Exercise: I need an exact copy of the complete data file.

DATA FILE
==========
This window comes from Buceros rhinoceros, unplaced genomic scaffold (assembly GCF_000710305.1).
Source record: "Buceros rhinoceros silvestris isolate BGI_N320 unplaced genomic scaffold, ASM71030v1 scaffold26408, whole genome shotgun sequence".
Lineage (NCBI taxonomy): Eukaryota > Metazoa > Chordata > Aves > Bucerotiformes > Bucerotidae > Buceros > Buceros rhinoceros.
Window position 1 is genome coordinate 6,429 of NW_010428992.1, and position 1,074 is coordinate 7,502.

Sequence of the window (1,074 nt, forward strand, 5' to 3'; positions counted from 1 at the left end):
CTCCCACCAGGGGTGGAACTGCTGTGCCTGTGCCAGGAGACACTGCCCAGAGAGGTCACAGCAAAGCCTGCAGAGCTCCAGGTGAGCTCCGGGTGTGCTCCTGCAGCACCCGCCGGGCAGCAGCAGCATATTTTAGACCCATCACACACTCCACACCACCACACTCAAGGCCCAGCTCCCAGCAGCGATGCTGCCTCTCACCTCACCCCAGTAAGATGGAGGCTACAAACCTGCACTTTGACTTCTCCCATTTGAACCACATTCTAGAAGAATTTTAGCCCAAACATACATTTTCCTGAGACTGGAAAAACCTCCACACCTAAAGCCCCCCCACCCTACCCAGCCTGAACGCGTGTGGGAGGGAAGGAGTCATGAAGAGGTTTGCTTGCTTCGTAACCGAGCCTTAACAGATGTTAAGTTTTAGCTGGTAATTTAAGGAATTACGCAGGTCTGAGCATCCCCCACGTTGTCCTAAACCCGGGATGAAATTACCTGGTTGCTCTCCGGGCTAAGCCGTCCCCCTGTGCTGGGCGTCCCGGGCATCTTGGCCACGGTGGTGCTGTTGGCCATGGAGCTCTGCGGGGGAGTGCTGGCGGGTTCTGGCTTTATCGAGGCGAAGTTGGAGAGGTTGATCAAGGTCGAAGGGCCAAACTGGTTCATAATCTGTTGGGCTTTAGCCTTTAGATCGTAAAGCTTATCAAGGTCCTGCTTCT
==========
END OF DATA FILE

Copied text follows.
This window comes from Buceros rhinoceros, unplaced genomic scaffold (assembly GCF_000710305.1).
Source record: "Buceros rhinoceros silvestris isolate BGI_N320 unplaced genomic scaffold, ASM71030v1 scaffold26408, whole genome shotgun sequence".
Lineage (NCBI taxonomy): Eukaryota > Metazoa > Chordata > Aves > Bucerotiformes > Bucerotidae > Buceros > Buceros rhinoceros.
Window position 1 is genome coordinate 6,429 of NW_010428992.1, and position 1,074 is coordinate 7,502.

Sequence of the window (1,074 nt, forward strand, 5' to 3'; positions counted from 1 at the left end):
CTCCCACCAGGGGTGGAACTGCTGTGCCTGTGCCAGGAGACACTGCCCAGAGAGGTCACAGCAAAGCCTGCAGAGCTCCAGGTGAGCTCCGGGTGTGCTCCTGCAGCACCCGCCGGGCAGCAGCAGCATATTTTAGACCCATCACACACTCCACACCACCACACTCAAGGCCCAGCTCCCAGCAGCGATGCTGCCTCTCACCTCACCCCAGTAAGATGGAGGCTACAAACCTGCACTTTGACTTCTCCCATTTGAACCACATTCTAGAAGAATTTTAGCCCAAACATACATTTTCCTGAGACTGGAAAAACCTCCACACCTAAAGCCCCCCCACCCTACCCAGCCTGAACGCGTGTGGGAGGGAAGGAGTCATGAAGAGGTTTGCTTGCTTCGTAACCGAGCCTTAACAGATGTTAAGTTTTAGCTGGTAATTTAAGGAATTACGCAGGTCTGAGCATCCCCCACGTTGTCCTAAACCCGGGATGAAATTACCTGGTTGCTCTCCGGGCTAAGCCGTCCCCCTGTGCTGGGCGTCCCGGGCATCTTGGCCACGGTGGTGCTGTTGGCCATGGAGCTCTGCGGGGGAGTGCTGGCGGGTTCTGGCTTTATCGAGGCGAAGTTGGAGAGGTTGATCAAGGTCGAAGGGCCAAACTGGTTCATAATCTGTTGGGCTTTAGCCTTTAGATCGTAAAGCTTATCAAGGTCCTGCTTCT